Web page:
David Heinemeier Hansson


Rails 3 and the Secret To High Productivity
70 minutes, 32.3mb, recorded 2009-05-05
David Heinemeier Hansson

Five years and three versions since the release of Ruby on Rails, it still follows the original principles of improving developer productivity.  In this keynote from the 2009 RailsConf, David Heinemeier Hansson, the creator of Rails, reflects on some of the attacks Rails has survived, the philosophy and features of the upcoming Rails 3 release, and renegotiating requirements as the key to programmer productivity.

Over the last five years, people who didn't understand the strengths of the Rails platform have cited a number of reasons why it would fail: they said it wasn't enterprise ready, that it didn't scale, and some projects moved off Rails or had trouble with it.  Despite these concerns, Rails combined many small benefits that added up to more than the sum of the parts and has continued to grow and thrive throughout its history.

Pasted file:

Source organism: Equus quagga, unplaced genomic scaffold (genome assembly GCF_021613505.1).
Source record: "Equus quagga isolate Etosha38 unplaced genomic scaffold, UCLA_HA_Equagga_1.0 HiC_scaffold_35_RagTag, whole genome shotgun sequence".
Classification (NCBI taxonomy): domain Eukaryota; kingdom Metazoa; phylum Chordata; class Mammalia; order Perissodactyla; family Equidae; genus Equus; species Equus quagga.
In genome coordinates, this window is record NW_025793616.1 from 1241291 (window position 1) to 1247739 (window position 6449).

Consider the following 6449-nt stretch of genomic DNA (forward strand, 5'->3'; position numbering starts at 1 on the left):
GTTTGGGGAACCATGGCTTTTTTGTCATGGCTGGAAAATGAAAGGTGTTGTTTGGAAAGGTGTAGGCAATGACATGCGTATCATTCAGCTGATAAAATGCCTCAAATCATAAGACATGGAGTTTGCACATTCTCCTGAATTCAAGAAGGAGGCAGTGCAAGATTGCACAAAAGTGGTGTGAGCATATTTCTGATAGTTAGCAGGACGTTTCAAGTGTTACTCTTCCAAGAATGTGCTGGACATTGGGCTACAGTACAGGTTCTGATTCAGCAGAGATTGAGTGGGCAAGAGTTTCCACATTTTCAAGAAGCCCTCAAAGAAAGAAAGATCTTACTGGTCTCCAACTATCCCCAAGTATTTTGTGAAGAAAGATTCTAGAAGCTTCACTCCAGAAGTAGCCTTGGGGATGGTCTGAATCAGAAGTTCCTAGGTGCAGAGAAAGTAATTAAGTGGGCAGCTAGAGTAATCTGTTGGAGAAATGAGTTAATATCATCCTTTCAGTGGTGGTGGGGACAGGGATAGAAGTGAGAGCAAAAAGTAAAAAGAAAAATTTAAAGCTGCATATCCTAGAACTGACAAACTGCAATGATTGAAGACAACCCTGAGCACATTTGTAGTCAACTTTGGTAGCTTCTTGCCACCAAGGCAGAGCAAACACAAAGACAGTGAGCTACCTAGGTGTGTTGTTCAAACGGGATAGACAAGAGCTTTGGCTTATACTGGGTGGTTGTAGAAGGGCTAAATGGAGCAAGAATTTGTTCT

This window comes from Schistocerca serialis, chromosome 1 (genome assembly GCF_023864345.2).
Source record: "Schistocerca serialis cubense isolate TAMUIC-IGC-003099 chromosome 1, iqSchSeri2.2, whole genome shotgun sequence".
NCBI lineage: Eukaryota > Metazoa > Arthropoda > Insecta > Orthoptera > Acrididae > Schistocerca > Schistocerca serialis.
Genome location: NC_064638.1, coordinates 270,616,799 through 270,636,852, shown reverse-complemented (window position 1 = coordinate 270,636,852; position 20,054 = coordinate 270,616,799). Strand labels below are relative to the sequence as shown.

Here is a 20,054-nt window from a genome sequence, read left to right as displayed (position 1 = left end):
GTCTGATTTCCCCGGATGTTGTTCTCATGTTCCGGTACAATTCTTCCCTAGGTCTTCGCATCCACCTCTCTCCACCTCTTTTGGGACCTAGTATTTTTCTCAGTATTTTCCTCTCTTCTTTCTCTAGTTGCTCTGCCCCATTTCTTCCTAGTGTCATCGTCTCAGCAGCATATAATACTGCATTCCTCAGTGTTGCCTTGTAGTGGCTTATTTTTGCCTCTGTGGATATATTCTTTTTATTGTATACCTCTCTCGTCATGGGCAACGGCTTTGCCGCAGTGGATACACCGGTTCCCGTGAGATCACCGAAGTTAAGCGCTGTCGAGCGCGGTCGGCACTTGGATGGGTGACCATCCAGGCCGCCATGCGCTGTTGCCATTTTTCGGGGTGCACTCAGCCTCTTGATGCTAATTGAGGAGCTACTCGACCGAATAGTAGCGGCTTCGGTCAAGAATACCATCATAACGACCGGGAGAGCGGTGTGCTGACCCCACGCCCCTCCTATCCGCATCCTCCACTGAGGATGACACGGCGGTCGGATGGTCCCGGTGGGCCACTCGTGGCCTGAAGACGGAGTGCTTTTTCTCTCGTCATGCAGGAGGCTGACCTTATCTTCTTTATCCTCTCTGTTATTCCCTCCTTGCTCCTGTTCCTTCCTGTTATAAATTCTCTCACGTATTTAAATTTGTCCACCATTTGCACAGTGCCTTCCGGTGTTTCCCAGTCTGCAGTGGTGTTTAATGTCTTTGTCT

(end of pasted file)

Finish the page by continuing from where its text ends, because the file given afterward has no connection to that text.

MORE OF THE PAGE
The upcoming version 3 release has reassessed some of the key assumptions behind the framework and made it easier to customize behavior while still providing a flexible, capable set of defaults.  Changing to a different Javascript library, routing scheme, or ORM is now much easier.  Other changes have improved security against cross-site scripting attacks and refactored old code that hadn't been worked on in a while.

David Heinemeier Hansson is a programmer and evangelist of Less Software. He’s the creator of applications like Instiki, Basecamp, and Ta-da, and works with the open source community and design extraordinaires 37signals. Since its release in late July 2004, he’s also been leading the development of Ruby on Rails, a web application framework and environment for building real-world applications with joy and less code than most frameworks spend doing XML sit-ups.


This free podcast is from our Rails Conference series.

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